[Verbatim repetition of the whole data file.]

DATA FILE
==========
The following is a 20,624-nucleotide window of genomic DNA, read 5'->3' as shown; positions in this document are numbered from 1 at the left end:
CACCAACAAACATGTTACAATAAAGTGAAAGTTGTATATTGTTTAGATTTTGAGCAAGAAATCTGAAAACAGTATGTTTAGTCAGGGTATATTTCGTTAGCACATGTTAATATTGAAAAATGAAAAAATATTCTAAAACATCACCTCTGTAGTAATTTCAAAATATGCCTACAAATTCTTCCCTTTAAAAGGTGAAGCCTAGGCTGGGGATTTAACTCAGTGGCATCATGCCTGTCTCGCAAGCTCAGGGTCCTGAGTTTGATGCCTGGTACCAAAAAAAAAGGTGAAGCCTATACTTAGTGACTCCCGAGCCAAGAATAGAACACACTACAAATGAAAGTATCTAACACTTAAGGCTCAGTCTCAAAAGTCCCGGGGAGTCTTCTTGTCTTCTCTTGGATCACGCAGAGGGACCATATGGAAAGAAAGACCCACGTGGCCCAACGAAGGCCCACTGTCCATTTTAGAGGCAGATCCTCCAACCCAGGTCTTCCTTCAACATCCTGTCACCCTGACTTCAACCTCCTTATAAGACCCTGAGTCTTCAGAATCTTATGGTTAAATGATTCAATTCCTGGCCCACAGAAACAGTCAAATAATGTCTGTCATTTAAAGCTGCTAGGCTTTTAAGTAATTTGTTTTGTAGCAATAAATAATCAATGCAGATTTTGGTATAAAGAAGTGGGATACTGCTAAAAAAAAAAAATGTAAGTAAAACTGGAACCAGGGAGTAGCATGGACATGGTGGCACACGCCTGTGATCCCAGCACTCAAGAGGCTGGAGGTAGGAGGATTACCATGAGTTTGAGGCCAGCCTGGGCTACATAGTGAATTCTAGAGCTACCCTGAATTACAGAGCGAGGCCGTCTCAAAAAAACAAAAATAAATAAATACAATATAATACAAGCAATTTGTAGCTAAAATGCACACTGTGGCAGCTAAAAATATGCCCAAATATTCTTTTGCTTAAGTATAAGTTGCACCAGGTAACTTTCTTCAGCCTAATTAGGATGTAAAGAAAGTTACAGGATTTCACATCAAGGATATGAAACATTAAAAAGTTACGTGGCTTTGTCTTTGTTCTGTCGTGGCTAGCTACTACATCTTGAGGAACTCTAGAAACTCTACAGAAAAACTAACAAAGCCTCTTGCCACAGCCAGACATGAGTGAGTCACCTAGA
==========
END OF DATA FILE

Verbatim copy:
The following is a 20,624-nucleotide window of genomic DNA, read 5'->3' as shown; positions in this document are numbered from 1 at the left end:
CACCAACAAACATGTTACAATAAAGTGAAAGTTGTATATTGTTTAGATTTTGAGCAAGAAATCTGAAAACAGTATGTTTAGTCAGGGTATATTTCGTTAGCACATGTTAATATTGAAAAATGAAAAAATATTCTAAAACATCACCTCTGTAGTAATTTCAAAATATGCCTACAAATTCTTCCCTTTAAAAGGTGAAGCCTAGGCTGGGGATTTAACTCAGTGGCATCATGCCTGTCTCGCAAGCTCAGGGTCCTGAGTTTGATGCCTGGTACCAAAAAAAAAGGTGAAGCCTATACTTAGTGACTCCCGAGCCAAGAATAGAACACACTACAAATGAAAGTATCTAACACTTAAGGCTCAGTCTCAAAAGTCCCGGGGAGTCTTCTTGTCTTCTCTTGGATCACGCAGAGGGACCATATGGAAAGAAAGACCCACGTGGCCCAACGAAGGCCCACTGTCCATTTTAGAGGCAGATCCTCCAACCCAGGTCTTCCTTCAACATCCTGTCACCCTGACTTCAACCTCCTTATAAGACCCTGAGTCTTCAGAATCTTATGGTTAAATGATTCAATTCCTGGCCCACAGAAACAGTCAAATAATGTCTGTCATTTAAAGCTGCTAGGCTTTTAAGTAATTTGTTTTGTAGCAATAAATAATCAATGCAGATTTTGGTATAAAGAAGTGGGATACTGCTAAAAAAAAAAAATGTAAGTAAAACTGGAACCAGGGAGTAGCATGGACATGGTGGCACACGCCTGTGATCCCAGCACTCAAGAGGCTGGAGGTAGGAGGATTACCATGAGTTTGAGGCCAGCCTGGGCTACATAGTGAATTCTAGAGCTACCCTGAATTACAGAGCGAGGCCGTCTCAAAAAAACAAAAATAAATAAATACAATATAATACAAGCAATTTGTAGCTAAAATGCACACTGTGGCAGCTAAAAATATGCCCAAATATTCTTTTGCTTAAGTATAAGTTGCACCAGGTAACTTTCTTCAGCCTAATTAGGATGTAAAGAAAGTTACAGGATTTCACATCAAGGATATGAAACATTAAAAAGTTACGTGGCTTTGTCTTTGTTCTGTCGTGGCTAGCTACTACATCTTGAGGAACTCTAGAAACTCTACAGAAAAACTAACAAAGCCTCTTGCCACAGCCAGACATGAGTGAGTCACCTAGA